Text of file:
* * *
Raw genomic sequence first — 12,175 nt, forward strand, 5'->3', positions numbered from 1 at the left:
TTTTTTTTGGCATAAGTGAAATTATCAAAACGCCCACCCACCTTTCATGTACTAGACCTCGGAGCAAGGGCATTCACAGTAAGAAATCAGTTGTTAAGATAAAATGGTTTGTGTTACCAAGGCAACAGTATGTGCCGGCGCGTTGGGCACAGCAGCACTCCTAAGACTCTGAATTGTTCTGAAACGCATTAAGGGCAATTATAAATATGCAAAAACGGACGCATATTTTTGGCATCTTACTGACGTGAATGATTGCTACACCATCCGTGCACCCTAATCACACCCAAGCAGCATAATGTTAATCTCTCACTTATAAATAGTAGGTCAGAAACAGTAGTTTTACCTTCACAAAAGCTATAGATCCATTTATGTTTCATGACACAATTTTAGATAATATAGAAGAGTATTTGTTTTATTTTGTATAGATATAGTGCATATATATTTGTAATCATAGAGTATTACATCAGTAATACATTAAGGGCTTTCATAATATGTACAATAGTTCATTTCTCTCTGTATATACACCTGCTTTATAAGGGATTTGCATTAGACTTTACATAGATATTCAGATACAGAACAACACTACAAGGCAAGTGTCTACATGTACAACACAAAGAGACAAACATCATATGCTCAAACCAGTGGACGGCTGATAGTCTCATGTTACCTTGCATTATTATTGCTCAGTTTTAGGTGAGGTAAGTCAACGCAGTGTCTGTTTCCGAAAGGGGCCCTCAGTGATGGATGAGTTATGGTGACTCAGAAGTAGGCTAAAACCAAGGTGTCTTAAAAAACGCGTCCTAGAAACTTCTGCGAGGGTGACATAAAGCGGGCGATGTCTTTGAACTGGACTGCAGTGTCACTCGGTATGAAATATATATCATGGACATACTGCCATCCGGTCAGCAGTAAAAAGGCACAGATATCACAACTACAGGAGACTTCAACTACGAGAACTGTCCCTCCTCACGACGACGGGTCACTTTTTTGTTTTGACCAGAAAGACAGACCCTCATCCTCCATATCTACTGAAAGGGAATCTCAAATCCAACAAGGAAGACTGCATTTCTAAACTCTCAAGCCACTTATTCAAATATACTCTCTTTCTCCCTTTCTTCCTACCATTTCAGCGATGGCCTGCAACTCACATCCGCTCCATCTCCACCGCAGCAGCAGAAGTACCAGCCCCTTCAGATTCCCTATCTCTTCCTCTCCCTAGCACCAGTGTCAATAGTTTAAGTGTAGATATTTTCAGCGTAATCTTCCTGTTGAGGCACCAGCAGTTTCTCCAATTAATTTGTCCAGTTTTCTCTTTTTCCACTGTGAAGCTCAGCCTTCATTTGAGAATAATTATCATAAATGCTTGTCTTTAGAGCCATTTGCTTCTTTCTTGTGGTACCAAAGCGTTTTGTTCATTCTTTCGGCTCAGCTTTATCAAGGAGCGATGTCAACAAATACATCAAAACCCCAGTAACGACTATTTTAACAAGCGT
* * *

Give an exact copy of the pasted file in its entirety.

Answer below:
Raw genomic sequence first — 12,175 nt, forward strand, 5'->3', positions numbered from 1 at the left:
TTTTTTTTGGCATAAGTGAAATTATCAAAACGCCCACCCACCTTTCATGTACTAGACCTCGGAGCAAGGGCATTCACAGTAAGAAATCAGTTGTTAAGATAAAATGGTTTGTGTTACCAAGGCAACAGTATGTGCCGGCGCGTTGGGCACAGCAGCACTCCTAAGACTCTGAATTGTTCTGAAACGCATTAAGGGCAATTATAAATATGCAAAAACGGACGCATATTTTTGGCATCTTACTGACGTGAATGATTGCTACACCATCCGTGCACCCTAATCACACCCAAGCAGCATAATGTTAATCTCTCACTTATAAATAGTAGGTCAGAAACAGTAGTTTTACCTTCACAAAAGCTATAGATCCATTTATGTTTCATGACACAATTTTAGATAATATAGAAGAGTATTTGTTTTATTTTGTATAGATATAGTGCATATATATTTGTAATCATAGAGTATTACATCAGTAATACATTAAGGGCTTTCATAATATGTACAATAGTTCATTTCTCTCTGTATATACACCTGCTTTATAAGGGATTTGCATTAGACTTTACATAGATATTCAGATACAGAACAACACTACAAGGCAAGTGTCTACATGTACAACACAAAGAGACAAACATCATATGCTCAAACCAGTGGACGGCTGATAGTCTCATGTTACCTTGCATTATTATTGCTCAGTTTTAGGTGAGGTAAGTCAACGCAGTGTCTGTTTCCGAAAGGGGCCCTCAGTGATGGATGAGTTATGGTGACTCAGAAGTAGGCTAAAACCAAGGTGTCTTAAAAAACGCGTCCTAGAAACTTCTGCGAGGGTGACATAAAGCGGGCGATGTCTTTGAACTGGACTGCAGTGTCACTCGGTATGAAATATATATCATGGACATACTGCCATCCGGTCAGCAGTAAAAAGGCACAGATATCACAACTACAGGAGACTTCAACTACGAGAACTGTCCCTCCTCACGACGACGGGTCACTTTTTTGTTTTGACCAGAAAGACAGACCCTCATCCTCCATATCTACTGAAAGGGAATCTCAAATCCAACAAGGAAGACTGCATTTCTAAACTCTCAAGCCACTTATTCAAATATACTCTCTTTCTCCCTTTCTTCCTACCATTTCAGCGATGGCCTGCAACTCACATCCGCTCCATCTCCACCGCAGCAGCAGAAGTACCAGCCCCTTCAGATTCCCTATCTCTTCCTCTCCCTAGCACCAGTGTCAATAGTTTAAGTGTAGATATTTTCAGCGTAATCTTCCTGTTGAGGCACCAGCAGTTTCTCCAATTAATTTGTCCAGTTTTCTCTTTTTCCACTGTGAAGCTCAGCCTTCATTTGAGAATAATTATCATAAATGCTTGTCTTTAGAGCCATTTGCTTCTTTCTTGTGGTACCAAAGCGTTTTGTTCATTCTTTCGGCTCAGCTTTATCAAGGAGCGATGTCAACAAATACATCAAAACCCCAGTAACGACTATTTTAACAAGCGT